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  • Writer's pictureLisa

Happily Ever After

People often ask me when I knew I wanted to be a writer. I don’t think there was a specific moment when I made that decision, but if you ask me when I BECAME a writer, I can answer that one easily; I was a little girl, not even old enough yet for formal education.

My first typewriter

When I was less than a handful of years old, someone told me that my grandfather, who was a geologist, had written a book. It was, of course, a highly technical book on geological formations which is still referenced in universities today, but none of that meant anything to me. To me, books were magical. Knowing my beloved grandpa had written a book triggered something inside of me, and from that moment, my destiny was set.

My first “books” were sheets of lined paper, carefully cut into two-inch-long strips, laid on top of each other, folded in half to create pages, and stapled in the middle to make a binding. On these pages, I created a cover complete with artwork, a title and my name, and inside, my illustrated, albeit simplistic stories were almost always about cats who met, fell in love, had babies and lived happily ever after.

Even then, and as purely innocent and guileless as these books were, I was a romance writer, and I believed in a happily ever after.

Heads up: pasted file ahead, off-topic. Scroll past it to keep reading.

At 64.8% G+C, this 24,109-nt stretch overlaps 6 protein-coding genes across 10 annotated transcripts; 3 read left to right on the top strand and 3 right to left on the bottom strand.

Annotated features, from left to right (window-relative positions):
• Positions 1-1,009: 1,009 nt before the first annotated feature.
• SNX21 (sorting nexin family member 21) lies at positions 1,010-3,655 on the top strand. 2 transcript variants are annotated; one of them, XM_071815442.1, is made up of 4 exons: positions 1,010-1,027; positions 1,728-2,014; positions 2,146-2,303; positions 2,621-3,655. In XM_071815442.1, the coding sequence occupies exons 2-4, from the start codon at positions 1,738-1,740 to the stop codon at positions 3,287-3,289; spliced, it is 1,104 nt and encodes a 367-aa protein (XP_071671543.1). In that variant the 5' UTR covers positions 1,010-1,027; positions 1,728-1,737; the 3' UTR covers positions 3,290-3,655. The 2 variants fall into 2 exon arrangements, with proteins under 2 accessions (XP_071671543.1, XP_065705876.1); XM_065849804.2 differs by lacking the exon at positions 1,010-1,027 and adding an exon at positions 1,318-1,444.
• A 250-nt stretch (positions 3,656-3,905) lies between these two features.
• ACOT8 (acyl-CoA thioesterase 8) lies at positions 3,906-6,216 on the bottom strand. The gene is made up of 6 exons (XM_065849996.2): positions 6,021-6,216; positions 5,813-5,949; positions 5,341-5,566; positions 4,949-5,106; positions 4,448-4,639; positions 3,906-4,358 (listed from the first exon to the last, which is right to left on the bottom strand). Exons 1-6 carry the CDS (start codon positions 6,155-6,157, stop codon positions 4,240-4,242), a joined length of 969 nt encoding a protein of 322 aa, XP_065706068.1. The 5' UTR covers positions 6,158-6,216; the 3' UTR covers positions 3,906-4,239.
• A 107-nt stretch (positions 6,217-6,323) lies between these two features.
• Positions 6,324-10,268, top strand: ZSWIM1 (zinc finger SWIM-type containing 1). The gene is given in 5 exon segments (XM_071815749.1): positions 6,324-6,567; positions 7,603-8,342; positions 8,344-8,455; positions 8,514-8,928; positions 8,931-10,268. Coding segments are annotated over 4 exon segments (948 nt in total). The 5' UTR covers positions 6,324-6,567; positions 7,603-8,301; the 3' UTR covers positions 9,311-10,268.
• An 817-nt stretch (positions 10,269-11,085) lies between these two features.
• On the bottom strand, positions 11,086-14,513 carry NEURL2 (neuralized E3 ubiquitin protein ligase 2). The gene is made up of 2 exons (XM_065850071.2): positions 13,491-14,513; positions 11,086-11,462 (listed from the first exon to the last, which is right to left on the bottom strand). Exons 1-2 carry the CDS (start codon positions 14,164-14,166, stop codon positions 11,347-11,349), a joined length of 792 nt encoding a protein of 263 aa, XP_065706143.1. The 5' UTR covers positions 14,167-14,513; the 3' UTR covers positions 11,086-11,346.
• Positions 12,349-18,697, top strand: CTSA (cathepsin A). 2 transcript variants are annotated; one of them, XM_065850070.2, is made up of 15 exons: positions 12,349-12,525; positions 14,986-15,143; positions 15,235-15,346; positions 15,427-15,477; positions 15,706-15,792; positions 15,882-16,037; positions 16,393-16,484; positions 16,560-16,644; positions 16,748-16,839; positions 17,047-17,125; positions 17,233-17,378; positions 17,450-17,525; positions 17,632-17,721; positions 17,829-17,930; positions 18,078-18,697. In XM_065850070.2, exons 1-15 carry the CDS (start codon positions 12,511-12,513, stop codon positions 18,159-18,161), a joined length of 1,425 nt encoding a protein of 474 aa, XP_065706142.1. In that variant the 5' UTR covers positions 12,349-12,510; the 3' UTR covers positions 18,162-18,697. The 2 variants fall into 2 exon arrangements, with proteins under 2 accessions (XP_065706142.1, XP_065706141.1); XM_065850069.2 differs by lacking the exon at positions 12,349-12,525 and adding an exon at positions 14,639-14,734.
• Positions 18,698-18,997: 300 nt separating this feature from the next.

My grandfather was so proud, and he encouraged me to continue to write. He was so proud in fact, that he took my tiny books to the university he taught at, and showed them to the other professors, proudly declaring that his wee granddaughter’s books should be published and printed.

Nothing ever came of that, and I’m sure his intellectual peers were amused and touched by his pride in my work, but I am also certain he knew deep down how unpublishable these little books were.

A few short years later, just a few days before Christmas, my grandfather died. We travelled over 800 miles to attend the funeral and be with my grandma. She told me he would have wanted me to have his typewriter, a sky blue Brother Charger. I accepted the gift with more reverence and awe than one might expect from a child of that age. Right then and there I embarked upon my journey into journalism. That morning, I wrote my very first “news” stories in the form of a tiny “newspaper”. Included in the news I wrote that day were articles about my siblings, my cats, the unexpected changes to our Christmas plans and speculation about whether or not Santa would know where we were, a weather report, and a very matter of fact obituary for my Grandpa that, when I read it to the adults gathered in my grandparents’ home, made them laugh even while they cried.

Since then, I have never stopped writing in one form or another. From poetry to prose, feature articles to editorials, I have never stopped writing.

I will always be grateful to my grandpa for believing in me, and for encouraging me to write, both during his life, and also in his death.

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